[spoilers for Breaking Bad, The Master’s Sun and Two Weeks]
It’s been a transitional period for me in real life and naturally I’ve been thinking alot about transitions in dramaland as well. That in-between period of endings and beginnings, when you’re fishing around and sussing out new keepers is like being in drama limbo. Especially if you’re coming off a crack drama, you end up searching for your next fix in a kind of wandering funk.
Endings have such a huge impact on how you perceive a drama. A consistently good drama with a weak ending dulls the whole show and vice versa. The nature of the K-drama making machine ensures that we can expect a certain amount of unpredictability, which is why we always watch a drama’s home stretch with a combination of hope that the show won’t let you down, and fear that it could go off the rails at any moment.
So when three dramas I’ve enjoyed immensely–Two Weeks, The Master’s Sun, Breaking Bad (yes, I do still watch a few US shows)–ended really well last month I was overjoyed. And it also got me thinking about what makes a satisfying ending. Is it enough for it to be merely pleasurable? Or does it have to end meaningfully as well, offering closure and significance while staying true to the show’s vision?
I have been a fan of Breaking Bad for the past two years after I got caught up through one long a frenzied marathon. It’s a brilliant show and its accolades are well-earned. I’ve been enthralled by the story, the intricacies of it’s plot, it’s stunning stylised visuals and the performances of its actors. I’ve found it to be compulsive viewing, with some heavy emotional punches that have landed squarely in my gut over the course of it’s six seasons. It’s ending was exceedingly pleasurable for me with its violence tinged with black humour, the fact that our protagonist goes out literally with a bang, on his own terms. Walter White is not an admirable man, but as a protagonist and the author of his own destiny, I rooted for him. Would it have meant more if Walter didn’t go out in a blaze of glory and instead, died a pitiful death, a death more reflective of the toll his actions had taken, a death he deserved? Yes, I hazard it would’ve been. But I also know that I wouldn’t have enjoyed it as much.
Two Weeks ended in ways that I’m sure would rattle those who want overtly happy endings wrapped up with ribbons and bows. It didn’t take the easy way out and instead offered a more subtle end for Tae San. His redemption journey was just beginning and while he had saved his daughter’s life, it wasn’t enough to wipe the slate clean. He hadn’t yet fully atoned for all the bad choices and mistakes he’d made, and for him to take his place as a father he still needed to shape himself into the man he wanted to be.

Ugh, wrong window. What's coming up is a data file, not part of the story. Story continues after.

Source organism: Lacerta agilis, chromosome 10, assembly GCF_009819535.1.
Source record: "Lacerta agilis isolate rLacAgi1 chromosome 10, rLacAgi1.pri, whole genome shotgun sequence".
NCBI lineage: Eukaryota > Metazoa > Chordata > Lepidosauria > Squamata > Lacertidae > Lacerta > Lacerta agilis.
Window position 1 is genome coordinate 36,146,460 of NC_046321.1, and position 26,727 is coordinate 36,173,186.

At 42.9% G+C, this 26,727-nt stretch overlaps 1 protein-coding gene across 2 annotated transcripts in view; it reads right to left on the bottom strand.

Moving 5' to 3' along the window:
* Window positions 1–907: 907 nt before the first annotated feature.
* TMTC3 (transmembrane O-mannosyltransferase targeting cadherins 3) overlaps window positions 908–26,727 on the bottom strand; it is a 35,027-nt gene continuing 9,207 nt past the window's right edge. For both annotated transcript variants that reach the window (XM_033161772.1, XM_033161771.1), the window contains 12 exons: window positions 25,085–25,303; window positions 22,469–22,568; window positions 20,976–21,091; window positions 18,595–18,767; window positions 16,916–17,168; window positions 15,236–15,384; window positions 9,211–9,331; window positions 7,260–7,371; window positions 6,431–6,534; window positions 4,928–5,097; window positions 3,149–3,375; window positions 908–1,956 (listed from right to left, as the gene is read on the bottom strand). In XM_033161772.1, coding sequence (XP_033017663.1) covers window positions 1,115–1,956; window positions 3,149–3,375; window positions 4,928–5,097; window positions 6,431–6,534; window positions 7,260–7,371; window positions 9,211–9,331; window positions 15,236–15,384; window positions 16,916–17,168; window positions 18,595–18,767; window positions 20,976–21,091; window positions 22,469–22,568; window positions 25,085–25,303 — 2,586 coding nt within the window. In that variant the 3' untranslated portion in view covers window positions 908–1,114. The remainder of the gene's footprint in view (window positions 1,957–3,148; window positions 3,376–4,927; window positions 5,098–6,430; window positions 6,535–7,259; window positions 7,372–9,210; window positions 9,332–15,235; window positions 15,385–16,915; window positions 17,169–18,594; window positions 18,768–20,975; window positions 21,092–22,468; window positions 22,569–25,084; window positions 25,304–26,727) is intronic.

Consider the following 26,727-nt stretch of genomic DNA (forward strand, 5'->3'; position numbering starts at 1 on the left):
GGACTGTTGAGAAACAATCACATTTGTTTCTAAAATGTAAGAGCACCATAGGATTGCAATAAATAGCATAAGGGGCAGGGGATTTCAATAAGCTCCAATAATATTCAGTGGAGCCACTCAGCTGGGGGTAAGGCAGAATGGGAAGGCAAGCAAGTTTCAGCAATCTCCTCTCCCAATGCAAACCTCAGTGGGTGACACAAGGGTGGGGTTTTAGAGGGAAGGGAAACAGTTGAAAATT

Although a part of me whined and thought can’t he just have all the good things already?!, him leaving felt right for his character. Even if the show didn’t resolve the larger murder/corruption arc as thrillingly as I would’ve hoped, the heart of the show was always Tae San’s transformation and I admired the show for staying true to this right to the very end. It could’ve been more entertaining sure, but I was moved and it was satisfying.
The Master’s Sun was such a wobbly marvel of delightful highs and frustrating lows for me that I approached the ending with some resignation. So it was a tad surprising to find that the show wrapped up so completely. I got the pay-off I needed–the moment of our leads finally coming together with all the glory of a sweet, swirly-camera kiss–if not the one I wanted (a hot make-out session Tae Yang’s bed).
It was such a hard slog to get to this point that truthfully, I was just happy to see it. That the secondary characters got neat resolutions that didn’t feel forced was icing on the cake. But I only ever cared about the leads. I clung on tightly and trusted not so much in the Hong Sister’s vision, but in the insanely watchable paring of So Ji Sub and Gong Hyo Jin (see my numerous fangirly posts for evidence). I could watch them weave baskets for 16 episodes long. So this one didn’t have much to fulfill in the first place. It was quite the easy sell.
In the end, it’s all about managing expectations isn’t it? The trick is knowing what the show can and cannot do for you, to know the limits of what you can ask for. Sometimes, pleasure or entertainment value does trump depth, sometimes it doesn’t. If you’re lucky, you get blindsided by a show that surprises you and takes you places you never expected. When you get the pay off you need and/or want is when you can happily close the chapter and move on. When you don’t, well, that’s what comment section in Dramabeans is for.